A deposit savings account is what most people think of when they think about opening a savings account. You can open one of these accounts with just a small deposit. The interest you earn is going to vary on where you open the account. Look out for fees. Depending on the financial institution’s opening requirements, you may be charged transaction fees or a minimum deposit fee.

Money Market Accounts

A money market account is a savings account option that may pay a higher interest rate than a deposit account, depending on where you have the account. With this type of account, you usually have to maintain a higher balance. The good thing about this type of account is that you can write checks against your balance, something you can’t do with a deposit savings account. Bear in mind, there are limits to the number of checks you can write per month as this is not a checking account.

Certificate of Deposit

Certificates of deposit, often called CDs, require you to lock your savings away for a set amount of time. During that time, if you choose to withdraw funds, you will pay a penalty. When your set term period ends or matures, your money is usually reinvested in a new CD for the same term unless you withdraw your money. This account traditionally offers the highest interest rates of any savings account type. The longer the CD term, the higher your interest rate.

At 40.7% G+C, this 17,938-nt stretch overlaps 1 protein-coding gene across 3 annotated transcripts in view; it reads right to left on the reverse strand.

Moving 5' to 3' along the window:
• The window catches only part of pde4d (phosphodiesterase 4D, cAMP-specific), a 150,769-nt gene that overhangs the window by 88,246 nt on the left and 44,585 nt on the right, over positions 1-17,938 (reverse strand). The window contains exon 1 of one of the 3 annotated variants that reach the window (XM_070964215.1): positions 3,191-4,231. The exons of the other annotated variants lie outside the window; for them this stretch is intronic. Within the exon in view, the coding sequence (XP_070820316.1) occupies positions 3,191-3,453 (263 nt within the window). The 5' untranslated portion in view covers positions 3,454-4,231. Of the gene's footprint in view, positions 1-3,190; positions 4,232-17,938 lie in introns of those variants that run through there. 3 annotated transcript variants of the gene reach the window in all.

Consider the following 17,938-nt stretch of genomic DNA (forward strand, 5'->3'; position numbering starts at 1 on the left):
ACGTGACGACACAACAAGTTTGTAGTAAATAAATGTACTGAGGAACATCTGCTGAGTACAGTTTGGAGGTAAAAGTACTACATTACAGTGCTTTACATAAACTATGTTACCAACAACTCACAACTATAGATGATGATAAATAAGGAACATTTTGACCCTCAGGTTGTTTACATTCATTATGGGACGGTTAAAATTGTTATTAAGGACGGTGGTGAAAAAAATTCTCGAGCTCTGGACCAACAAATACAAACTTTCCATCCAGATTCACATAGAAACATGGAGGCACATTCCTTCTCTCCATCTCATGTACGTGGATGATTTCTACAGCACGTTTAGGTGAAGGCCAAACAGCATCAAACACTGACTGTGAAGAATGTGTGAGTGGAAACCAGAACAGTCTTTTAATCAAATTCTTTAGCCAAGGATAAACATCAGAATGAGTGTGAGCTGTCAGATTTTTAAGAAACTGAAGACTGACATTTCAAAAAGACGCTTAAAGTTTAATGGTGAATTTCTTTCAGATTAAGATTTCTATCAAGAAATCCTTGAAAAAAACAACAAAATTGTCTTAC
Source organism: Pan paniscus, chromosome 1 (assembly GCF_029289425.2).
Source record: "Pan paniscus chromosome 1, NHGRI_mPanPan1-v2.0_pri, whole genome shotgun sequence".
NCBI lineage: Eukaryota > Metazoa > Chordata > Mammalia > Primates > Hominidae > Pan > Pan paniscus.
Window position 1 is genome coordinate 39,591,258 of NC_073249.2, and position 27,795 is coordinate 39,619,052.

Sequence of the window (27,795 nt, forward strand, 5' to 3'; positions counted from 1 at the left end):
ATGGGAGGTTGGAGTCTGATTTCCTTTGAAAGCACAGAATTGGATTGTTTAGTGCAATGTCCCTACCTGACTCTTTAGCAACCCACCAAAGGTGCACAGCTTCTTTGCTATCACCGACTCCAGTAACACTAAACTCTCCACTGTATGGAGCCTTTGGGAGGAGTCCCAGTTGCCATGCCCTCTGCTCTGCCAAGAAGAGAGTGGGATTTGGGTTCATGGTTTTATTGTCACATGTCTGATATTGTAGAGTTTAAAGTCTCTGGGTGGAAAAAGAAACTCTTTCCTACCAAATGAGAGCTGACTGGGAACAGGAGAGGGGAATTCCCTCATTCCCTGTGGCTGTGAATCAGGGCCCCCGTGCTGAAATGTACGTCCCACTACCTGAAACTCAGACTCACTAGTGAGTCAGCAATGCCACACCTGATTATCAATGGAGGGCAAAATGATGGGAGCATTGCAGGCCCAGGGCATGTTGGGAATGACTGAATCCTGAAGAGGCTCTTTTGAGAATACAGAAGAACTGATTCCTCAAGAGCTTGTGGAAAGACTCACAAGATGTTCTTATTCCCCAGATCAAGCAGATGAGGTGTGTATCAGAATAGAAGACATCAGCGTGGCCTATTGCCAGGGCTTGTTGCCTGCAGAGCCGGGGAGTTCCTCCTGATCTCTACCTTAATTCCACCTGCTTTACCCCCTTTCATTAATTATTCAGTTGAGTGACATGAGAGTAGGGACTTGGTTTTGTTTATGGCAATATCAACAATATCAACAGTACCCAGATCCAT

Traditional bank savings accounts are typically insured by the Federal Deposit Insurance Corp., or FDIC, for up to $250,000 per depositor, per insured bank, for each account ownership category.

With federal (and some state) credit union savings accounts, your funds are insured by the National Credit Union Administration, or NCUA. Up to $250,000 of your savings account will be insured with a participating credit union.

It’s always a good time to start saving. Consider how your options can help you toward your goals, and then select a savings account that fits your needs.

Share Insurance Protects Your Money

July 20, 2020

With these uncertain times and things changing often, one thing is certain, your money is safe with us.

Federal Share Insurance

Safeguarding your hard-earned money is vitally important. That’s why Argent Credit Union has federal share insurance, administered by an independent government agency, the National Credit Union Administration (NCUA). The National Credit Union Share Insurance Fund (NCUSIF) protects aggregate savings up to at least $250,000 in your checking accounts, regular share savings accounts, and certificates.

share insurance | African American father with his son hanging around his neck smilingThe coverage for individual retirement accounts (IRAs) and Keoghs is also $250,000. Funds in traditional IRAs and Roth IRAs are added together and insured in the aggregate to $250,000. A Keogh account is insured separately up to $250,000 as well. It’s important to note that share insurance doesn’t cover investment products such as mutual funds and annuities.

Something else about share insurance: It separately insures individual and joint accounts. For example, say you have an individual account containing $250,000, and a joint account with your spouse containing $250,000. Each account is insured separately for a total coverage of $500,000.

Your Money is Safe With Argent Credit Union